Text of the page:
2. You can also go to HR and say ‘I’ve had a few employees (no names!) who have come to me with concerns about X and Y. I am trying to encourage them to come to you and will continue to do my best but I wanted you to know that this is occurring.’

📣 Heather Weidekamp, exploring new opportunities:

I’m sorry that you and your team are experiencing this. The fact that these employees are coming to you means that they trust you and that’s a good thing! Be sure that you are listening intently and ask your employees what outcome they would like to see, that could guide you to your next step. You could also offer the 2 options that Morgan outlined above, really great ideas. The important thing is to take it seriously, treat it with confidentiality, and try to foster trust in their HR team.

You could also suggest to HR that they create some form of anonymous reporting for situations like this where the employee is not comfortable going to them directly. Good luck!

📣 Halai Shukran, VP of Talent & Culture at Pluribus Digital:

+1 to Morgan’s comments above.  You have definitely built trust at your organization and that is extremely valuable.  Kudos to you for that.  I do believe this can get tricky if you yourself are also a leader at the company.

  1. As a leader, it is your responsibility to ensure that you are also reporting anything that comes across your desk to HR.  If a leader is aware of something, a company can still be held liable for “not acting on it / doing anything).  You do not need to share details, but share that there may be situations that you have been made aware of that involves a toxic manager / potentially a toxic workplace.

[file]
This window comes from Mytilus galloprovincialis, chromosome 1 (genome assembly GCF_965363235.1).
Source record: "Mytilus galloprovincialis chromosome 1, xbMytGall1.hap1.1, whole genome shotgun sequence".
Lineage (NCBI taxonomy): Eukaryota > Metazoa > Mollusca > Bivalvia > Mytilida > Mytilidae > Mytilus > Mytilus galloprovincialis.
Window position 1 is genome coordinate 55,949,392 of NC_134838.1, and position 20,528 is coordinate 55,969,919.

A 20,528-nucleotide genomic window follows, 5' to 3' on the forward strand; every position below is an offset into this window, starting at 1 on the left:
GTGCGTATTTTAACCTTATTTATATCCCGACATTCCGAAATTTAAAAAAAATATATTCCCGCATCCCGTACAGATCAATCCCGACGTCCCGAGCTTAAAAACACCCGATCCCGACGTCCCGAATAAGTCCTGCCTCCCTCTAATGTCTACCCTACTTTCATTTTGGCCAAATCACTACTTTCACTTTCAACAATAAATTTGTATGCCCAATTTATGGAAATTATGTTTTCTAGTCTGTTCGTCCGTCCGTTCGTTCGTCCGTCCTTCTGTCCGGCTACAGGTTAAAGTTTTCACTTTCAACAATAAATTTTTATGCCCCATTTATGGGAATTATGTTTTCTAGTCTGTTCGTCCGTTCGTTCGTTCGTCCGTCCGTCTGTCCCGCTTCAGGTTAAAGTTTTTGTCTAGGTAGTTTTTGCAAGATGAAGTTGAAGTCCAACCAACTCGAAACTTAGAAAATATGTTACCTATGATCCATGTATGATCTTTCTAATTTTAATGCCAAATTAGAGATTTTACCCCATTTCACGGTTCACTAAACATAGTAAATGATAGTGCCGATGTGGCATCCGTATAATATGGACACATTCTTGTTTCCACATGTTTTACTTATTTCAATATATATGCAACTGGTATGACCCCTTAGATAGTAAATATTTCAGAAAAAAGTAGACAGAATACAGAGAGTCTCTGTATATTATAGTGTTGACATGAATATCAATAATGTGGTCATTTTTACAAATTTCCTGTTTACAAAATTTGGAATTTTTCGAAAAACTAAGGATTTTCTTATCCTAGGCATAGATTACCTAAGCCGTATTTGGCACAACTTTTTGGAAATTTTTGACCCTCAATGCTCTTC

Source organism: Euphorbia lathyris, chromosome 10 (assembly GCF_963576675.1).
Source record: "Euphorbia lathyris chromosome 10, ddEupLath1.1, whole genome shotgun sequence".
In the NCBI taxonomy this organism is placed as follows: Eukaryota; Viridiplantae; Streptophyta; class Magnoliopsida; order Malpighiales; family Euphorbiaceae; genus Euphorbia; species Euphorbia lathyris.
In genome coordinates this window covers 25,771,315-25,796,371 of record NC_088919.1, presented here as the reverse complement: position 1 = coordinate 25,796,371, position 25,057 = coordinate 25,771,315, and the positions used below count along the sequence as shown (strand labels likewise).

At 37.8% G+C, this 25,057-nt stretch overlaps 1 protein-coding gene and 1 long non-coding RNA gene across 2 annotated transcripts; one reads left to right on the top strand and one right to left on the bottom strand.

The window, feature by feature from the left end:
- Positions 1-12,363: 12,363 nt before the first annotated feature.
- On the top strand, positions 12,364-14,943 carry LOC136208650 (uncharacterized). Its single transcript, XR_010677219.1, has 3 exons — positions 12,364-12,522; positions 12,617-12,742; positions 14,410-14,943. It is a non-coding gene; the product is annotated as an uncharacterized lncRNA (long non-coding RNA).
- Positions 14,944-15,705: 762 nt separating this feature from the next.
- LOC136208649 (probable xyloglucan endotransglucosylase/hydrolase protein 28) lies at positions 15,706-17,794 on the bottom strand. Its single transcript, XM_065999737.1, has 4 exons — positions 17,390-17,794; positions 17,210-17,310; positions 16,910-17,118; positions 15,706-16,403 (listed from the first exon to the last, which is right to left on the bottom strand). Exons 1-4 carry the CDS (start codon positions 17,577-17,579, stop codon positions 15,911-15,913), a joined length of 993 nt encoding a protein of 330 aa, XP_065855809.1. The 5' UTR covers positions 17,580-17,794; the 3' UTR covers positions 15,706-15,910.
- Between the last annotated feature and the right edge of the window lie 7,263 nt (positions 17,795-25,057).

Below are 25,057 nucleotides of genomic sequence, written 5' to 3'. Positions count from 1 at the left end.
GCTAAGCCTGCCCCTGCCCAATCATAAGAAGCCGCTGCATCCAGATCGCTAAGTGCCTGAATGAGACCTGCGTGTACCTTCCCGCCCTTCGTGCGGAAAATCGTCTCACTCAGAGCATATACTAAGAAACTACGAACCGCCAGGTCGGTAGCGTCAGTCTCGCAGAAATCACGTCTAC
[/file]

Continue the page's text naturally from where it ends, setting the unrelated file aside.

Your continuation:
2. As a leader, continue to communicate downward that your workplace has a speak up culture and that bringing these things to HR is encouraged so that it can be handled appropriately following company protocol.

📣 Ruthie Garelik Berson, HR Business Partner at The Estée Lauder Companies Inc.:

Such a tough situation — agreed with all the previous suggestions and would add a few nuances:

  1. Sometimes people want to understand “what happens now” before they are fully comfortable opening up. I find it helpful to paint the picture of what HR does with the info to resolve the issue over time, eg “i will keep it confidential unless I have to act upon it and report it further,” “depending on the info we may ask others about their experience to see if this is wider spread but will not make where the original intel came from,” and “if we don’t know about it, we cannot help address it so we may address it with the manager named so that we can coach them and shift the behavior.”
  2. checking back regularly with the employees and being present in regular team spaces so that you’re not only in touch when there’s an issue – that helps brand HR as a true partner not just the “police” or “bearer of bad news”
  3. When addressing the manager who needs feedback, definitely sanitize the feedback so it’s “I’ve been made aware that things like X are happening” and being specific about what good would look like. Eg how could they have phrased things to be more supportive and constructive? I’m guessing here but again find it resonates to show them how they could do this differently and better vs just pointing out the issue or what didn’t work.

good luck!!!